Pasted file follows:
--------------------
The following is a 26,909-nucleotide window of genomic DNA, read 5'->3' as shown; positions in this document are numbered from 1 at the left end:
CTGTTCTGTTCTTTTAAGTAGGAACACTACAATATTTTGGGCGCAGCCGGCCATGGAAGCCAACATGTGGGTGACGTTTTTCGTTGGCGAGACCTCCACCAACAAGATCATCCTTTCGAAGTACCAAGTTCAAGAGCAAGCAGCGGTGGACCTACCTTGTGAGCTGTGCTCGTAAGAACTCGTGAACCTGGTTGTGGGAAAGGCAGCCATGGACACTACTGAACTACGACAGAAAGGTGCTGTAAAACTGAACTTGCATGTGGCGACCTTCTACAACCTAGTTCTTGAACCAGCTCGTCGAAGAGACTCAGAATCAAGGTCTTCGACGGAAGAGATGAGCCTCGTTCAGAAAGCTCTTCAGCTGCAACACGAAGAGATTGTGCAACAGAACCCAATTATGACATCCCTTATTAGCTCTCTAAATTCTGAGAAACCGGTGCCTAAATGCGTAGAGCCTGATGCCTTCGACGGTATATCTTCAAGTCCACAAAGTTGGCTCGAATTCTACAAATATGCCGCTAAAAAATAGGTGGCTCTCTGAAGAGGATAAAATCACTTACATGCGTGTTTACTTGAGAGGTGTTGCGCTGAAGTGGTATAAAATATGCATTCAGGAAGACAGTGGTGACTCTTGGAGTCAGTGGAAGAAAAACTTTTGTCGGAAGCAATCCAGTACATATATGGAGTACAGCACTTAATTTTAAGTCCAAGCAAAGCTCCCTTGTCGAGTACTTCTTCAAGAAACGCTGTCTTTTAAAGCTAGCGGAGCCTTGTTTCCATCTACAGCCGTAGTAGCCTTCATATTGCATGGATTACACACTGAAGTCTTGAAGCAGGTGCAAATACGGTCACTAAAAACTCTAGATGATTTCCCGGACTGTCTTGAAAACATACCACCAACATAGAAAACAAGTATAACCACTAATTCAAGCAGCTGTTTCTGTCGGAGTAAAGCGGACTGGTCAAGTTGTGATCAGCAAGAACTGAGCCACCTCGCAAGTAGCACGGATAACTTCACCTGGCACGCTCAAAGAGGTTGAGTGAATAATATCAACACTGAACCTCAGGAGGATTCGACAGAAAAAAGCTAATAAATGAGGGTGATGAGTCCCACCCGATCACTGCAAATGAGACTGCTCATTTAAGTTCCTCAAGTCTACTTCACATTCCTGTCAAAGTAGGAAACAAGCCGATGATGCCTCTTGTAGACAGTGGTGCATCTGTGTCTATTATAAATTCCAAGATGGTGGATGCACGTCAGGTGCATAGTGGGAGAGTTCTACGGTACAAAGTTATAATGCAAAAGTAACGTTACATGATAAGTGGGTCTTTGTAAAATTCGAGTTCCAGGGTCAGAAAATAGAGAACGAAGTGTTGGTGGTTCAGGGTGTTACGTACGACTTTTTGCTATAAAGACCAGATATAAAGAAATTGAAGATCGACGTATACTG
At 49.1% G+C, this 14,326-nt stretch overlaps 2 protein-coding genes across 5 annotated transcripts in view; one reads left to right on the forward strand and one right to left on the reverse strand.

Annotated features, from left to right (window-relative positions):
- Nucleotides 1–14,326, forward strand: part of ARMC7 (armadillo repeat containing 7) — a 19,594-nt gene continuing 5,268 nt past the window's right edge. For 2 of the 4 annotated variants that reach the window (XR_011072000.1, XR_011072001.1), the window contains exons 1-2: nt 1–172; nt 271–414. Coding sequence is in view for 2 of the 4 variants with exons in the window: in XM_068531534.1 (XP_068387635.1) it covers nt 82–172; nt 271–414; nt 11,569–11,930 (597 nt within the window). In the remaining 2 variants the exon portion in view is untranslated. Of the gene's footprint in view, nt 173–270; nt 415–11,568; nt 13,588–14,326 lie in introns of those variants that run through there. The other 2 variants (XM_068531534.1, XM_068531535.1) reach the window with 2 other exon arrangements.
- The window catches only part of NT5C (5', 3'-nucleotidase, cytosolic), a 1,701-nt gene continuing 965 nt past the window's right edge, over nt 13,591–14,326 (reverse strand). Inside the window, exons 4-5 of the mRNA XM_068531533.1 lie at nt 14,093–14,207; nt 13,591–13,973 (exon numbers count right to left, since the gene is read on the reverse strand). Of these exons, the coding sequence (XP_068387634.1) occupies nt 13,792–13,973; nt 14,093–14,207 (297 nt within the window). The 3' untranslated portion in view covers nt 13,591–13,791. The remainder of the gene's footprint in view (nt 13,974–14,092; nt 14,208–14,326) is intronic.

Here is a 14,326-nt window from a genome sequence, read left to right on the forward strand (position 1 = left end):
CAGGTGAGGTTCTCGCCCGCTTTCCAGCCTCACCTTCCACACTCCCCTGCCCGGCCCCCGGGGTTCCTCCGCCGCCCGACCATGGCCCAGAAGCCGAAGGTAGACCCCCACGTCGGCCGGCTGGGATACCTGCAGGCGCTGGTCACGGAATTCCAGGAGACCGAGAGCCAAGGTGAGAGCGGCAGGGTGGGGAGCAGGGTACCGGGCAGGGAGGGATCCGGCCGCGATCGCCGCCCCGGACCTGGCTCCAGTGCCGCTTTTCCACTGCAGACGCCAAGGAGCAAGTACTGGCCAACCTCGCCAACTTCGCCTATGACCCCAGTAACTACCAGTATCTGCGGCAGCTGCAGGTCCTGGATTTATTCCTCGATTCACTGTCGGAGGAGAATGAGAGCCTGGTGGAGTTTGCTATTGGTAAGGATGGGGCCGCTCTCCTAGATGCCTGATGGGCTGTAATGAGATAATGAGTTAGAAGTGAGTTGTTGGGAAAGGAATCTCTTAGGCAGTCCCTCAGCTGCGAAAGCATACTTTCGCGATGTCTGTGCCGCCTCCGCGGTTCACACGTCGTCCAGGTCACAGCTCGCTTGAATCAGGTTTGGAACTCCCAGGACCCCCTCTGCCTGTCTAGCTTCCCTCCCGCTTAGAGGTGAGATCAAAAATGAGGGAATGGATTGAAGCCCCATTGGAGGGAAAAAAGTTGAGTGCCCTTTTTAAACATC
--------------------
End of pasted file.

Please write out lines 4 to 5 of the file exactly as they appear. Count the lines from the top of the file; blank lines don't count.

Annotated features, from left to right (window-relative positions):
- Nucleotides 1–14,326, forward strand: part of ARMC7 (armadillo repeat containing 7) — a 19,594-nt gene continuing 5,268 nt past the window's right edge. For 2 of the 4 annotated variants that reach the window (XR_011072000.1, XR_011072001.1), the window contains exons 1-2: nt 1–172; nt 271–414. Coding sequence is in view for 2 of the 4 variants with exons in the window: in XM_068531534.1 (XP_068387635.1) it covers nt 82–172; nt 271–414; nt 11,569–11,930 (597 nt within the window). In the remaining 2 variants the exon portion in view is untranslated. Of the gene's footprint in view, nt 173–270; nt 415–11,568; nt 13,588–14,326 lie in introns of those variants that run through there. The other 2 variants (XM_068531534.1, XM_068531535.1) reach the window with 2 other exon arrangements.